Paleoart prospered in the Soviet Union, with artists creating everything from tiny sketches to massive mosaics. Lescaze says that these Soviet works of paleoart "are among the most spectacular ever made." Unfortunately, they haven't had much visibility outside Eastern Europe, even since the Cold War ended. "Hidden away within little-known museums across Moscow, artworks both minor and monumental have gone unnoticed, rarely reproduced beyond the bounds of Russian-language websites," she explains.
Konstantin Konstantinovich Flyorov was a Soviet scientist and museum director who often served as an advisor to the film industry on the subject of prehistoric animals. According to Lescaze, his colorful paintings are some of the most unusual in the history of paleoart. Despite his background as a zoologist, though, he "never let science stand in the way of his artistic impulses."
This 1984 terracotta mosaic is a massive visual history across time, starting with prehistoric fish and moving up through dinosaurs and mammals, topped with an image of the Madonna and child. All told, it measures 85 feet by 59 feet.
Rudolph Zallinger's The Age of Reptiles is one of the "largest, best known pieces of paleoart ever made," Lescaze says. The fresco in Yale's Peabody Museum of Natural History measures 110 feet long. Commissioned when the he was just 23, Zallinger spent a year and a half prepping before he began working on the plaster, including an extensive period of research with fossil experts at Yale. Completed in 1947, it traces 300 million years of the evolution of prehistoric creatures from the Devonian Period to the Cretaceous.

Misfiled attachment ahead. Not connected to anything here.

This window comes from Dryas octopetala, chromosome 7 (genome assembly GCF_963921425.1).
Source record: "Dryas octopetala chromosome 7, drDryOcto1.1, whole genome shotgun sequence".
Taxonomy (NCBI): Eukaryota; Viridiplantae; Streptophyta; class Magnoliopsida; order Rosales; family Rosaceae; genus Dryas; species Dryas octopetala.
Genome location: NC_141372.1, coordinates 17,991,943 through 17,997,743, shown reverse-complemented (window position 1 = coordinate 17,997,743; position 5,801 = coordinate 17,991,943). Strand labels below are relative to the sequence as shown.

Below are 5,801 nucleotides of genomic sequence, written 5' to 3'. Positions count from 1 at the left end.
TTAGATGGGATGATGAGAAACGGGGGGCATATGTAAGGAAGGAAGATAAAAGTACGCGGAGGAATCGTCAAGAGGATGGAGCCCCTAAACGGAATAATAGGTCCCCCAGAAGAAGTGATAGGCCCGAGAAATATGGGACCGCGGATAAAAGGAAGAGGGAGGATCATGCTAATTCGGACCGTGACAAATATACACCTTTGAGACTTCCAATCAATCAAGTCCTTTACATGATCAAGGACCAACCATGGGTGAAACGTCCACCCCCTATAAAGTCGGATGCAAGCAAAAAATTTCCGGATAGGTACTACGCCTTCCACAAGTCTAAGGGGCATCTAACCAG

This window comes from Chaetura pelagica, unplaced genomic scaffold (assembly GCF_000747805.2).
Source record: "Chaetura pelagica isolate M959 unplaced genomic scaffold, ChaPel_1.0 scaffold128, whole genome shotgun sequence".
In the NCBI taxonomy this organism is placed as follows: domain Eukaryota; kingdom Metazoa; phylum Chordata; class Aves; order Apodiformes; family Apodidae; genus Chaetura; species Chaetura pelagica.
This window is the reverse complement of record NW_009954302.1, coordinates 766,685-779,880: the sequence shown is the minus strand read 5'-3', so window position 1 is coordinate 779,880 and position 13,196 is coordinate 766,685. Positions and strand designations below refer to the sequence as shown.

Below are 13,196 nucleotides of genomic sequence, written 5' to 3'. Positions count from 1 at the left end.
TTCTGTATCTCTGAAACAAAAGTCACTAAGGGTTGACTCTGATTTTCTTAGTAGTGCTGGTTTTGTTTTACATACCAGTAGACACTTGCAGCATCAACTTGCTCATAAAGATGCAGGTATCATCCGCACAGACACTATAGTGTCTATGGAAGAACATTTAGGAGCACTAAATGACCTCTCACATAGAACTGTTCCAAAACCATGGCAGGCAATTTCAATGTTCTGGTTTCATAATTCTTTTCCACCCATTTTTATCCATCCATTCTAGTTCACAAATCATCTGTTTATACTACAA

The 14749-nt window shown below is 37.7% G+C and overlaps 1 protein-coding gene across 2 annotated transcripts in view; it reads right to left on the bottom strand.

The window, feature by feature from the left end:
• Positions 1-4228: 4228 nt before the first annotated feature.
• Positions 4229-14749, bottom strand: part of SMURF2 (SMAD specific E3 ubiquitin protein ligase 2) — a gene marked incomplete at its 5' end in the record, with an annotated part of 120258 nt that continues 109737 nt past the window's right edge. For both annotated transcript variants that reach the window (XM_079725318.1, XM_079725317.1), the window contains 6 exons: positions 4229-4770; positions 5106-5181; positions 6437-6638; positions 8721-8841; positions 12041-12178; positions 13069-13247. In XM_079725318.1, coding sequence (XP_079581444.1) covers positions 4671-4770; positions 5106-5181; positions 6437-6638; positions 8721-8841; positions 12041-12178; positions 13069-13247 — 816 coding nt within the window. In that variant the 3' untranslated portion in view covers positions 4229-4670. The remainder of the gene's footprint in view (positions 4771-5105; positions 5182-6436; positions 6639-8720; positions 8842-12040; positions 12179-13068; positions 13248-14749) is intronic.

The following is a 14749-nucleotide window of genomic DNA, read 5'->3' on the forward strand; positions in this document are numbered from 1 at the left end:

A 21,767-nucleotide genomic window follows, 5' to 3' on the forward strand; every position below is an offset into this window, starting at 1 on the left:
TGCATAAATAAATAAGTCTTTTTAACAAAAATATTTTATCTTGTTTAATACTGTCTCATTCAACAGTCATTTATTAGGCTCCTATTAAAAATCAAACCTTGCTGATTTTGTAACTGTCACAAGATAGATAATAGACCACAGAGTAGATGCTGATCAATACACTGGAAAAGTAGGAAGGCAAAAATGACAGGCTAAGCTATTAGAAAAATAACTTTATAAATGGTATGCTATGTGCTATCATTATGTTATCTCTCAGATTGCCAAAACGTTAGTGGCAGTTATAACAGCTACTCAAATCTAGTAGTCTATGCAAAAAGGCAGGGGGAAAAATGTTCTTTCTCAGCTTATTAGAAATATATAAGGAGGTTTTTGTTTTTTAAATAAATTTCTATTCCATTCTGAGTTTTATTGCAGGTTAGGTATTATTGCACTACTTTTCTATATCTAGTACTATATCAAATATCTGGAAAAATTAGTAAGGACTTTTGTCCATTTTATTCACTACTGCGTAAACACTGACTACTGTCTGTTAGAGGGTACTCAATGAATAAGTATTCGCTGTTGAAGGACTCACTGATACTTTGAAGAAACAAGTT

Lascaze notes that unlike other forms of natural history art, paleoart doesn't form an easily identifiable visual style. That's to be expected, considering the fact that works like John James Audubon's paintings of birds are based on creatures that look much the same as they did hundreds of years ago. She likens the wide swath of styles in the paleoart genre to a "cacophony of dialects." As the science of paleontology progresses, so must paleoart. "Our conception of certain prehistoric species has transformed so completely that the earliest stages of them, based on a handful of bones, are not even recognizable," she explains. Which is why the sea-monster paintings of the 19th century look so quaint to us now. In 150 years, our 21st century drawings of T. rex probably will, too.
In paleoart, “the lines between entertainment and science, kitsch and scholarship, are often vague," Ford writes in the preface to Paleoart. "This book is like a twofold time machine from a science-fiction comic i would have loved as a child. It allows us to go back in time to see what going back in time used to look like.”
You can find Paleoart: Visions of the Prehistoric Past for $79 on Amazon.